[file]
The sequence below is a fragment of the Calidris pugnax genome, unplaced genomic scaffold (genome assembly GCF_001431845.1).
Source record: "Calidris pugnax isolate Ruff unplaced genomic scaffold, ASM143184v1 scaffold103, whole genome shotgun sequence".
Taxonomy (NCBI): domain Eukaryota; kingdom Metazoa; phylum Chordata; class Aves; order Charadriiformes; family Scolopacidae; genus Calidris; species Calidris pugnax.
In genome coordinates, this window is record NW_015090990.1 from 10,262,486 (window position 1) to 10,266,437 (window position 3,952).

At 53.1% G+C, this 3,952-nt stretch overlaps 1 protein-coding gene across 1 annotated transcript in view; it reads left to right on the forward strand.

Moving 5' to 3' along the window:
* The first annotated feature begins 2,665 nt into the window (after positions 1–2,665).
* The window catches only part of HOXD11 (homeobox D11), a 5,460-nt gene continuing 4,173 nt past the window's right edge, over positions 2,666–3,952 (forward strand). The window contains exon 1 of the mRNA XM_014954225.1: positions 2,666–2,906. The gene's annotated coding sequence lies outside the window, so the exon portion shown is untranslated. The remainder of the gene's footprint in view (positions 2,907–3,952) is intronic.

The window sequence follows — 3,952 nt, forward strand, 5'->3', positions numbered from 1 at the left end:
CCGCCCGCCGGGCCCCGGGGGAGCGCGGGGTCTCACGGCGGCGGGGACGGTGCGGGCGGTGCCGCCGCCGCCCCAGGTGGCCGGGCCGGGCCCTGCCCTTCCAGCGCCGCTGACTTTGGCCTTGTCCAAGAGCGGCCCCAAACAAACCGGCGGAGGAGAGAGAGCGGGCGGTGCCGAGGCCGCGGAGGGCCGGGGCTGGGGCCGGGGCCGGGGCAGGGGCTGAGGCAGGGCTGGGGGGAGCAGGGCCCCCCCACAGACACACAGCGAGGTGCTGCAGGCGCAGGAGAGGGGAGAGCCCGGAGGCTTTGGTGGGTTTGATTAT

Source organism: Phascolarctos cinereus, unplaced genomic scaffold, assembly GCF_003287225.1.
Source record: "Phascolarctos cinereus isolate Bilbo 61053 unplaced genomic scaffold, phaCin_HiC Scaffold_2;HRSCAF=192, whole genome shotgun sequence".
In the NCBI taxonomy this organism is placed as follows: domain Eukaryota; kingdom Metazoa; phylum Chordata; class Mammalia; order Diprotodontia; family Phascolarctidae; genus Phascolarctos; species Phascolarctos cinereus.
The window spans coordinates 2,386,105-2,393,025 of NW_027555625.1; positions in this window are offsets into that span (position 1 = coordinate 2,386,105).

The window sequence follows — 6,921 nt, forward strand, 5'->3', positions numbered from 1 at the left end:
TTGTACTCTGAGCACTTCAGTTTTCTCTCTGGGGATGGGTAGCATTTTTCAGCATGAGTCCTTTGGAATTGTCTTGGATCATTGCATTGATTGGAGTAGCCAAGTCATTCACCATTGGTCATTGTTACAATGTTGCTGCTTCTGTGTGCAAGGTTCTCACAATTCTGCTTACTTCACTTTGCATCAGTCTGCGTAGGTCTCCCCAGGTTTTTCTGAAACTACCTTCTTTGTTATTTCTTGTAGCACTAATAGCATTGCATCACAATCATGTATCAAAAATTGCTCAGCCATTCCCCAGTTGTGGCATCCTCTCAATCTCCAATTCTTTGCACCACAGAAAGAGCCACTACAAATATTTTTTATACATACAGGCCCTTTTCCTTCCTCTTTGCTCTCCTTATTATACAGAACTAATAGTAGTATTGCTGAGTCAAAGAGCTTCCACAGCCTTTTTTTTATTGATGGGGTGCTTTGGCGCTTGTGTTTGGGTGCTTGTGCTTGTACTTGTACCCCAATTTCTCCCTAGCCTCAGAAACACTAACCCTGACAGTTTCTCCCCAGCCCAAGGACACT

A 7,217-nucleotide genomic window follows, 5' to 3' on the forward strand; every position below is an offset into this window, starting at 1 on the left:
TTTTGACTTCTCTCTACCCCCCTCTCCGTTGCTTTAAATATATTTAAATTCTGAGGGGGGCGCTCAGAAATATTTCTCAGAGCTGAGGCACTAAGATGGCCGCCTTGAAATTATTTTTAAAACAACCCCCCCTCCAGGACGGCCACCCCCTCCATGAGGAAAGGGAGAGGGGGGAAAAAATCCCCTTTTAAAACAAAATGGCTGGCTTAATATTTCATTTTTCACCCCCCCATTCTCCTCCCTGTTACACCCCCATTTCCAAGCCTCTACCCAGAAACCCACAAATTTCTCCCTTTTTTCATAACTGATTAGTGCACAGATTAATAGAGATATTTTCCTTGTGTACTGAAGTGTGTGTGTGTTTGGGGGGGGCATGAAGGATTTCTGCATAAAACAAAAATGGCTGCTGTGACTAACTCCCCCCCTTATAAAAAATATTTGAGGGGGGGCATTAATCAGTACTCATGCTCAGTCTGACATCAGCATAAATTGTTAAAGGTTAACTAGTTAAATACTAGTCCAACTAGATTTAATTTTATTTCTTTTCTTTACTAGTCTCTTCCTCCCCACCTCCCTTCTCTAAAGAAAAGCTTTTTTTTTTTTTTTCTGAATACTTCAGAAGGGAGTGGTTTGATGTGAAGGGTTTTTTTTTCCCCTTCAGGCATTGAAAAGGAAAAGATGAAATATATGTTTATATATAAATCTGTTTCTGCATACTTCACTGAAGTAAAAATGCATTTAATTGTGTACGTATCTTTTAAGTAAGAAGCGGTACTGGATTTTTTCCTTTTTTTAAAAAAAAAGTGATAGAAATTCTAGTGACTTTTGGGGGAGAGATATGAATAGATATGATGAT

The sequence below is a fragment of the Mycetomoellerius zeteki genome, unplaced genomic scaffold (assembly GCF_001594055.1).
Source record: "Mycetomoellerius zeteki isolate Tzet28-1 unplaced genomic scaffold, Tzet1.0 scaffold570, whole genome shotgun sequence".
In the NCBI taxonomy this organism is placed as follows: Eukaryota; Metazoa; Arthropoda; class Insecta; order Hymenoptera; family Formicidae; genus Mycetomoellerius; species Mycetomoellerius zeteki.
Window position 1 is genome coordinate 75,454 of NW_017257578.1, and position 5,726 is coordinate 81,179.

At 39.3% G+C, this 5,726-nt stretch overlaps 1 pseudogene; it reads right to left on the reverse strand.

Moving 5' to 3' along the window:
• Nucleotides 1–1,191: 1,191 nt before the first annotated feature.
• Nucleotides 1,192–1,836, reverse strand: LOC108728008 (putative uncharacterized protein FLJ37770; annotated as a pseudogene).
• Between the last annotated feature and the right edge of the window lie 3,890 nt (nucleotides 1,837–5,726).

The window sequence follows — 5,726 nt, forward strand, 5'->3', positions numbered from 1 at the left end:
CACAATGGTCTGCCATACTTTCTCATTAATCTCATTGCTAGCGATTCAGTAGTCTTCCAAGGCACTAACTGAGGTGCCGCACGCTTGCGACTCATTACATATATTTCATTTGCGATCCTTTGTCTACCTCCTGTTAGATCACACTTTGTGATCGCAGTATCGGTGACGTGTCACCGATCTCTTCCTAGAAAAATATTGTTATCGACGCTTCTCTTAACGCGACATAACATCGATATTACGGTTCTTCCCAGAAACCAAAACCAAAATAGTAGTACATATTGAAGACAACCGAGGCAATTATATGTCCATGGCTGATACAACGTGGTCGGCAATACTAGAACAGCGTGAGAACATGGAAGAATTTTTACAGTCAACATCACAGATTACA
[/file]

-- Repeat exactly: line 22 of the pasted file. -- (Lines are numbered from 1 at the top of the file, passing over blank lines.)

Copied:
Window position 1 is genome coordinate 75,454 of NW_017257578.1, and position 5,726 is coordinate 81,179.